"Making love pay": Meerlust's Chris Williams on why he started his own label.
The only thing that unites Meerlust and The Foundry in any meaningful way is that they share the same winemaker, namely Chris Williams. In every other respect, they couldn't be more different.
Meerlust, that most prestigious of Stellenbosch properties has been in the Myburgh family since 1756. The first bottling in the modern era took place in 1975 and it is, of course, home to Rubicon, South Africa's second-ever Bordeaux-style red blend, maiden vintage being 1980. Today, there are slightly over 100ha of vineyard under cultivation and own label production amounts to 50 000 cases.
The Foundry, meanwhile, is a wine venture begun by Williams and business partner James Reid (MD of Accolade Wines SA, which owns Flagstone). First bottling in 2001, no vineyard to their names (all fruit brought in) and total production now at 2 000 cases.
Could there possibly be a starker contrast between two wine operations in terms of brand equity? Williams, however, does not want Meerlust to be perceived as bigger than it is. "The Foundry might be small but Meerlust is also relatively small in global terms. When it comes to the great wines of the world, few are made in large quantities, the classed growths of Bordeaux being the obvious exception," he says.
So why begin something like The Foundry in the first place? Winemaking, for Williams, is not a means to an income but a deeply held interest which somehow affords a living. "The Foundry was about making love pay," he says.
It is an honour to be the incumbent winemaker at Meerlust but Williams is aware that the position also entails some subtle limitations. "The Meerlust's style has developed over time, involving many people. I want to see it continue to evolve gracefully – I have no intention of putting my personal stamp on the wines". The Foundry therefore becomes his "creative outlet", the platform which allows him "to push the envelope".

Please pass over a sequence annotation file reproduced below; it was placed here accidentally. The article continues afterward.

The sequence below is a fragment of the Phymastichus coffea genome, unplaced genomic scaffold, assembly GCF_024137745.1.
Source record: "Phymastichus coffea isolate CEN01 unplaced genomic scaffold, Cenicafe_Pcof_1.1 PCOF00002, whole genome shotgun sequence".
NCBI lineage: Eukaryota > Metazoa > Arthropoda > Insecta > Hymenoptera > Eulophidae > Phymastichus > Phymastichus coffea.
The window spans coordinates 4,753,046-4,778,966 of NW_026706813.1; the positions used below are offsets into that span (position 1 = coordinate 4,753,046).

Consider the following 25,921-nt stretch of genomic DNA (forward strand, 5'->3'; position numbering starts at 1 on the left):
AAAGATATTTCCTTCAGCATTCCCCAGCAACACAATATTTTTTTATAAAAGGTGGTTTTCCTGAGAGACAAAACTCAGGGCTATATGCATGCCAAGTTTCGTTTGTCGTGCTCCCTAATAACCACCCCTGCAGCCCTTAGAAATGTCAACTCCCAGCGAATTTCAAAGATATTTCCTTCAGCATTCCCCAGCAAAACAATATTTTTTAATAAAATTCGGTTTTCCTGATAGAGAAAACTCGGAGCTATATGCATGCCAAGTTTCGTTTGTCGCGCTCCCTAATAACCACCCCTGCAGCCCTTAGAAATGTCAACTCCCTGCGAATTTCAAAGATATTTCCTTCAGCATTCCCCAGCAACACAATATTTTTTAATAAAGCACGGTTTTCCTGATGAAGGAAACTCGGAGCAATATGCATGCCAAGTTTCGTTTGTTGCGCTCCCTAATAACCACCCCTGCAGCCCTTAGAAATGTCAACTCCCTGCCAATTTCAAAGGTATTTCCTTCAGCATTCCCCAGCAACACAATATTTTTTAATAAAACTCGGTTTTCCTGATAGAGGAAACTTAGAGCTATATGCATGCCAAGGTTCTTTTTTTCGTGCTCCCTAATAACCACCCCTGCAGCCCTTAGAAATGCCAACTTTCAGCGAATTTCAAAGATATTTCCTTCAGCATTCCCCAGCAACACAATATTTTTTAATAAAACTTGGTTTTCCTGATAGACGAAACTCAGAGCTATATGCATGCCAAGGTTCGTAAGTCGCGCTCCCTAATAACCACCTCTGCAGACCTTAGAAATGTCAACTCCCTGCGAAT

In addition, Williams realises that necessarily he can't work at Meerlust for ever. "The Foundry is my retirement plan. Rather than putting money into something soulless and dead like an Old Mutual retirement annuity, I'd rather invest in something I control directly. Come a certain point, I want to make a graceful exit from Meerlust and develop The Foundry further."
A problem which occurs all too often when a winemaker employed at a high-profile winery starts his own label is one of divided loyalties. Williams points out that he started The Foundry between stints at Meerlust, having worked as assistant winemaker until 2000 and re-joining as head winemaker in 2004 so Meerlust's current owner Hannes Myburgh couldn't have been under any illusions. Even so, The Foundry gets made in the Meerlust cellar and Williams is quick to give credit to Myburgh. "Any success The Foundry is currently enjoying has got a lot to do with the generosity of the man".
Williams insists there's no conflict in terms of production given that the wines of Meerlust are reflective of a single property whereas he sources from various different growers for The Foundry. "Meerlust is an estate, for better or for worse, while The Foundry is varietal focused".
Where conflict might potentially arise is in how the two brands are presented to the market, but Williams believes that this is quite easy to head off simply by keeping any interactions with customers separate. He took official leave, for instance, in order to present The Foundry at the recent London International Wine Fair.
Would he be happy, then, for Meerlust to be viewed as the "First Growth" and The Foundry as an ultra-cool "garagiste" label? From his reply, it is clear that he particularly relishes the idea of Meerlust having such well established credentials that it is considered one of the world's pre-eminent properties. "It's got the potential to be First Growth. It has the intrinsic quality, the history, the sense of place and the drama".
As for The Foundry, he simply says that it's "very young" as a brand. The current range consists of a Roussanne 2010, a Viognier 2009 and a Syrah 2007 from different vineyards in Stellenbosch and a Grenache Blanc 2010 from Voor Paardeberg. "The wines don't exactly scream of origin yet. When I started out I had very fixed ideas how I wanted the wines to show but now that I'm a bit older, I'm much more inclined to let the vineyard come to the fore".
This is not yet more lip-service to the notion of terroir; rather, it's about coming up with something that wine enthusiasts find truly compelling. "Make something unique and you can just about guarantee success. Keep chopping and changing and you're doomed to failure."